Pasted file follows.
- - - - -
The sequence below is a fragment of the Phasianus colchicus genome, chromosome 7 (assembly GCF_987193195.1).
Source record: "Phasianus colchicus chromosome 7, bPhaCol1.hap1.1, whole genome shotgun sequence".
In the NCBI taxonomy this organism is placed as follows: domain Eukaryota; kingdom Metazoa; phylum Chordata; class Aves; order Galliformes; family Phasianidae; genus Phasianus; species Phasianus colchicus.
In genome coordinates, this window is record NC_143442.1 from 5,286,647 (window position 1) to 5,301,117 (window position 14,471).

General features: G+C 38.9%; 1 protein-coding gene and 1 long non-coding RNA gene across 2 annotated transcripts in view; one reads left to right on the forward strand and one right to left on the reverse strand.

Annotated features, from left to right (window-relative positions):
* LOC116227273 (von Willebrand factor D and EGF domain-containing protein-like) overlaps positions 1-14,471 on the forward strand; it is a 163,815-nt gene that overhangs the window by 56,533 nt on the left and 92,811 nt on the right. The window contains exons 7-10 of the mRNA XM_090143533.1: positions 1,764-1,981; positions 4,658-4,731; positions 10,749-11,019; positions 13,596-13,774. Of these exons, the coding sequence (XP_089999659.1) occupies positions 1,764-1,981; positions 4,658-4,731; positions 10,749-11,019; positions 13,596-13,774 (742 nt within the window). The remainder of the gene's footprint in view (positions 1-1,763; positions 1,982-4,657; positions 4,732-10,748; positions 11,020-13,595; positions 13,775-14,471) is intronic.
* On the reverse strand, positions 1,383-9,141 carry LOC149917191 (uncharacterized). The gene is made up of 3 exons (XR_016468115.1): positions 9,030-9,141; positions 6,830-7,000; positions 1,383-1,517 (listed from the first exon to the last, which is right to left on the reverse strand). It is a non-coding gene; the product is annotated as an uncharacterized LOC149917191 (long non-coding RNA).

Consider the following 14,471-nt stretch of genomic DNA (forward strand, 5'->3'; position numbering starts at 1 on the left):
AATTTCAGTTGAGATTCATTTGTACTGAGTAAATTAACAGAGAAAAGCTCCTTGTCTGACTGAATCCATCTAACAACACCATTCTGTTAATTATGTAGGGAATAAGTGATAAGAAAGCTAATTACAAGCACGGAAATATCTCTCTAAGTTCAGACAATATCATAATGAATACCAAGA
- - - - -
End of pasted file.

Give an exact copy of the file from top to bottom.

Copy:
The sequence below is a fragment of the Phasianus colchicus genome, chromosome 7 (assembly GCF_987193195.1).
Source record: "Phasianus colchicus chromosome 7, bPhaCol1.hap1.1, whole genome shotgun sequence".
In the NCBI taxonomy this organism is placed as follows: domain Eukaryota; kingdom Metazoa; phylum Chordata; class Aves; order Galliformes; family Phasianidae; genus Phasianus; species Phasianus colchicus.
In genome coordinates, this window is record NC_143442.1 from 5,286,647 (window position 1) to 5,301,117 (window position 14,471).

General features: G+C 38.9%; 1 protein-coding gene and 1 long non-coding RNA gene across 2 annotated transcripts in view; one reads left to right on the forward strand and one right to left on the reverse strand.

Annotated features, from left to right (window-relative positions):
* LOC116227273 (von Willebrand factor D and EGF domain-containing protein-like) overlaps positions 1-14,471 on the forward strand; it is a 163,815-nt gene that overhangs the window by 56,533 nt on the left and 92,811 nt on the right. The window contains exons 7-10 of the mRNA XM_090143533.1: positions 1,764-1,981; positions 4,658-4,731; positions 10,749-11,019; positions 13,596-13,774. Of these exons, the coding sequence (XP_089999659.1) occupies positions 1,764-1,981; positions 4,658-4,731; positions 10,749-11,019; positions 13,596-13,774 (742 nt within the window). The remainder of the gene's footprint in view (positions 1-1,763; positions 1,982-4,657; positions 4,732-10,748; positions 11,020-13,595; positions 13,775-14,471) is intronic.
* On the reverse strand, positions 1,383-9,141 carry LOC149917191 (uncharacterized). The gene is made up of 3 exons (XR_016468115.1): positions 9,030-9,141; positions 6,830-7,000; positions 1,383-1,517 (listed from the first exon to the last, which is right to left on the reverse strand). It is a non-coding gene; the product is annotated as an uncharacterized LOC149917191 (long non-coding RNA).

Consider the following 14,471-nt stretch of genomic DNA (forward strand, 5'->3'; position numbering starts at 1 on the left):
AATTTCAGTTGAGATTCATTTGTACTGAGTAAATTAACAGAGAAAAGCTCCTTGTCTGACTGAATCCATCTAACAACACCATTCTGTTAATTATGTAGGGAATAAGTGATAAGAAAGCTAATTACAAGCACGGAAATATCTCTCTAAGTTCAGACAATATCATAATGAATACCAAGA